I debated whether or not to bother writing about this food experiment as, IMHO, it was a failure. Not because I did anything wrong, but because it just isn’t a very nice recipe. In the end I included it as much as a warning to unsuspecting leaf eaters out there as anything else. Also I thought maybe I shouldn’t just brag on my successes, I should also humbly admit my failures.
Over 2 years ago, my sister posted about a recipe she discovered for turning the leavings of her broccoli (the leaves) into something really tasty. The recipe was for broccoli chips (we call them crisps in Aus). I kept that recipe in the back of my mind but never did any more than that. Until now.
I have a variety of greens in my garden and I must confess that we don’t eat a whole lot of greens. A few leaves make it into quiches or pastas, but not as many as we grow. And I really don’t want to just compost them (or, more accurately, feed them to my chickens). So I decided to try my sister’s recipe on my greens.
I harvested 1 each of cauliflower, kale, kohlrabi and silverbeet (not a brassica but I thought I’d try it anyway) leaves so I could see which, if any, suited this recipe. Then I made my brassica chips as follows:
1) De-stem and cut the leaves of brassica (or spinach) plants into chunks (about 1 1/2 inch square).
2) Dredge the leaves in olive oil.
3) Spread the leaves on a cookie sheet and sprinkle with salt (be very sparing on the salt – these crisps are thin).
4) Bake at 180 C for 6-8 minutes.
5) Remove from cookie sheet immediately and eat right away (they don’t need to cool – they are that thin).
After tasting my 4 different leaves (and rubbing off as much salt as I could) I can honestly say it doesn’t make a lot of difference which you use. Mysteriously the kohlrabi leaves went dark quickly but that didn’t affect the taste. All are nice but mainly taste of salt. The brassica taste didn’t survive the baking. The leaves are simply too thin to have much of an impact on the tongue. They don’t taste bad, they just don’t taste enough.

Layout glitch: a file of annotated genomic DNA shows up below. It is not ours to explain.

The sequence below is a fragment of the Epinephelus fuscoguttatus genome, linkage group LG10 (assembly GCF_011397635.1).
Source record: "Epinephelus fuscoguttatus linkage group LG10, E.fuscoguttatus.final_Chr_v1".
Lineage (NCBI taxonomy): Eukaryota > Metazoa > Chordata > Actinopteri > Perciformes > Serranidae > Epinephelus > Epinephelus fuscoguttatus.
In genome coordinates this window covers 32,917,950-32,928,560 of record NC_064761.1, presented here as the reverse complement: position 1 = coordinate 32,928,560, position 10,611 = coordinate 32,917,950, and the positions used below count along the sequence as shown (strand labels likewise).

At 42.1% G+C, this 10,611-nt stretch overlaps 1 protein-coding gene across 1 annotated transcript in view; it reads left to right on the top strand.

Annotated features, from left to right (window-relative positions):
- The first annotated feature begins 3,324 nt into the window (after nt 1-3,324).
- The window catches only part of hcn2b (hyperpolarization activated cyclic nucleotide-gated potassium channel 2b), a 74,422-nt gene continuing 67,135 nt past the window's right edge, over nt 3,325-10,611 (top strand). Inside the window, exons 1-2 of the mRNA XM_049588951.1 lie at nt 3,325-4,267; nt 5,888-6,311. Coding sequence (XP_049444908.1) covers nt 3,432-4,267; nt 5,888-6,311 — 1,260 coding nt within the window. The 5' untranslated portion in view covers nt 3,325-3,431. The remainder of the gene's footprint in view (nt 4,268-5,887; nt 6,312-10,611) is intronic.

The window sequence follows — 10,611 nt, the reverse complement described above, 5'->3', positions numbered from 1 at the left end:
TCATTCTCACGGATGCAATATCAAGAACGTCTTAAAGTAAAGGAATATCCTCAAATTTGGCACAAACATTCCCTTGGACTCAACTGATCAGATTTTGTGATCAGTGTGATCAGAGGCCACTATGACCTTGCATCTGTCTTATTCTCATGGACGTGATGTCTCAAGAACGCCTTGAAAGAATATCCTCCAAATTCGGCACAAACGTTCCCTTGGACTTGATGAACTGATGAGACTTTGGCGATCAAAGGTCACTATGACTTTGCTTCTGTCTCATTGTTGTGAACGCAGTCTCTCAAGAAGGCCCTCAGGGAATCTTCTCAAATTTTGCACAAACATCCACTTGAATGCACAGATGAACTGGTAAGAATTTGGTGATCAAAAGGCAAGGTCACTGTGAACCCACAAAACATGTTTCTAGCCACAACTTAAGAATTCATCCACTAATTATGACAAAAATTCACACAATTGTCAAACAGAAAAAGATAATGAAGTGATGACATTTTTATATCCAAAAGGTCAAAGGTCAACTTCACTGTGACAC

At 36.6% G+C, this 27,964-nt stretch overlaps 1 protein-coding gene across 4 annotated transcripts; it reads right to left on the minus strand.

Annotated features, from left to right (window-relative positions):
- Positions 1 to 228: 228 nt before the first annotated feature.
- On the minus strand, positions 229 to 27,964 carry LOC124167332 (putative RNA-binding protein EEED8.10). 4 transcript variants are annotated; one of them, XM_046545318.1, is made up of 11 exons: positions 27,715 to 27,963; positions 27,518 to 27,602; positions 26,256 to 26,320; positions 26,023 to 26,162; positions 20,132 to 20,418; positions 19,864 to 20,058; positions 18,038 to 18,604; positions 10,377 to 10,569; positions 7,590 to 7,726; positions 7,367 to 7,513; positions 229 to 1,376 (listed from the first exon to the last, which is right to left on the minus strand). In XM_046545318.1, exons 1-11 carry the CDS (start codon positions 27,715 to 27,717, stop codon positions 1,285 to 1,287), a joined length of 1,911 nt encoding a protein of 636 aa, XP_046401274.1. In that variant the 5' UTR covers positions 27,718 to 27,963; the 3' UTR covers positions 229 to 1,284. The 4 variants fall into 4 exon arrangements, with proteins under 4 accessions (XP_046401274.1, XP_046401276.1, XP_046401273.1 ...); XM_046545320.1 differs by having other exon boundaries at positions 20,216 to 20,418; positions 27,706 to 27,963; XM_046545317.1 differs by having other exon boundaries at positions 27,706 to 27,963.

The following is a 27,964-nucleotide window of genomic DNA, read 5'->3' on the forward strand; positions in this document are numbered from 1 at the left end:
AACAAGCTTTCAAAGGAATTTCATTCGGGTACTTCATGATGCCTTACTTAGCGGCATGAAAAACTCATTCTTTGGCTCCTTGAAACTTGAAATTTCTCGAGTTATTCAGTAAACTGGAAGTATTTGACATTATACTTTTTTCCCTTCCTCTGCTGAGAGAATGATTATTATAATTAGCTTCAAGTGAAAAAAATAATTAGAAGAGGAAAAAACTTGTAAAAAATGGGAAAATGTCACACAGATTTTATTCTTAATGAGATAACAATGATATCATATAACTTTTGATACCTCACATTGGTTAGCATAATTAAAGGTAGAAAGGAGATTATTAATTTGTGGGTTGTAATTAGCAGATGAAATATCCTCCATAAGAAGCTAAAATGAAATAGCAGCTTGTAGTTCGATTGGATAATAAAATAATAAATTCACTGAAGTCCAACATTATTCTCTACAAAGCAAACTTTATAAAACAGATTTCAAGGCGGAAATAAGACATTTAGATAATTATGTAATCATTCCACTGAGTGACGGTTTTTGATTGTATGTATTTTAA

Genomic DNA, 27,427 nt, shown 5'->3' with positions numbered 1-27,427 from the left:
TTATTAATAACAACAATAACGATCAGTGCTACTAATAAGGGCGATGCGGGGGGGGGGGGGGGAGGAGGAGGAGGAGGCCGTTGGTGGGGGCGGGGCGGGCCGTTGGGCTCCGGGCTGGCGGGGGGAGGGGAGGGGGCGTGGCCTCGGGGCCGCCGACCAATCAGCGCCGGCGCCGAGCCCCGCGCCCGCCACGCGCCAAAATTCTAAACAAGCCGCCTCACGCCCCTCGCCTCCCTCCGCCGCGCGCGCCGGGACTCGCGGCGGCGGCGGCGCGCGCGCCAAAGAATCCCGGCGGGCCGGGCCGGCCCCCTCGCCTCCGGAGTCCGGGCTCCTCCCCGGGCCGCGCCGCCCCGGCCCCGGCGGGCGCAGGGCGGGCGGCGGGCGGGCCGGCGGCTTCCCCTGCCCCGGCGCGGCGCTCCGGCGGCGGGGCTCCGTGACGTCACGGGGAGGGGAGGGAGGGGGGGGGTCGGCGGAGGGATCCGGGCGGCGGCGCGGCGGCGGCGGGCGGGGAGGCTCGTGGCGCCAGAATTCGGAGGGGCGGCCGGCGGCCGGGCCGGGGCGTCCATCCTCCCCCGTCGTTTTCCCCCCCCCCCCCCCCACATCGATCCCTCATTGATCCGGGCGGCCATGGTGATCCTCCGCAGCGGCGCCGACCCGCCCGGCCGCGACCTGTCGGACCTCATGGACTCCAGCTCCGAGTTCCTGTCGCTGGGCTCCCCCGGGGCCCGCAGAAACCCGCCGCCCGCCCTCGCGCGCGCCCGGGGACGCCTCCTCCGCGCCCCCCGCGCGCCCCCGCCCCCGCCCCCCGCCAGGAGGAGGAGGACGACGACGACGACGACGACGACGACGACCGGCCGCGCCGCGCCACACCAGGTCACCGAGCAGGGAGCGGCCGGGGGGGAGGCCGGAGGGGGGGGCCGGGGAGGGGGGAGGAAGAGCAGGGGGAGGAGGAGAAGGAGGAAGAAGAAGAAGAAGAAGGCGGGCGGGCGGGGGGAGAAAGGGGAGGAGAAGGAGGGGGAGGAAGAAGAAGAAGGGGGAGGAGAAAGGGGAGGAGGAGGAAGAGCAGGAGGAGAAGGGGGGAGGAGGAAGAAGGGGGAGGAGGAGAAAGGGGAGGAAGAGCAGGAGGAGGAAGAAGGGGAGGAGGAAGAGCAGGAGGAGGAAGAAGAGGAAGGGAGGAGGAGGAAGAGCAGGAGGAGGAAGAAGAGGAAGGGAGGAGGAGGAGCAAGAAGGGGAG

For me, this recipe fails the “will I serve it to guests” test. It isn’t flavoursome enough and it’s pretty messy. The crisps are very crumbly and oily (using less olive oil might help, but there will always be some) so it’s kind of an awkward finger food and would be impossible to eat with utensils – they’d shatter even if you used chopsticks.
My opinion is brassica crisps are edible (not hugely tasty but good for a salt craving), probably healthy (unless they are covered in salt), easy to make and probably a greener alternative than throwing good leaves onto the compost. But I’m not convinced they are good enough to deny my chickens one of their favourite treats (they LOVE brassica) in order to make them for myself. I’m sticking to putting my brassica leaves in any recipe that calls for spinach or picking the odd leaf for my chooks.
Mmmm I have been wondering how to cook all the kale that is doing so well in my garden this year – I kinda thought kale chips defeated the object of eating healthy greens 😉
I tried to tell myself that using extra virgin olive oil made them healthy – and failed 🙂 Stick with putting them in cannelloni and quiche and you’ll live longer (and enjoy them more).
One day (soonish???) I’m going to make a green smoothie. I’ve heard about them (and even tasted one at a raw foods demo). I think that might be a really good use of all those healthy greens that I love to grown and only kind of like to eat.
Mmmm indeed. I think some greens are suited to grilling/frying, some not. The problem is that they don’t have a lot of moisture so will end up dry and brown. Much better to steam them and drizzle them with a beautiful vinaigrette. Works on most greens!
Sounds much better. I think I’ll try that next time.
I didn;t have much luck with kale chips either… they don’t hold up well. I like it sauted with EVOO, onions, peppers, and garlic.
Confession – I had to look up EVOO. Extra Virgion Olive Oil I have 🙂
This sounds great – but then, almost anything sauted with garlic is tasty IMHO. Thanks for letting me know I’m not the only gardener who has failed with kale chips. It’s nice not to be alone.
You are definitely not alone 😉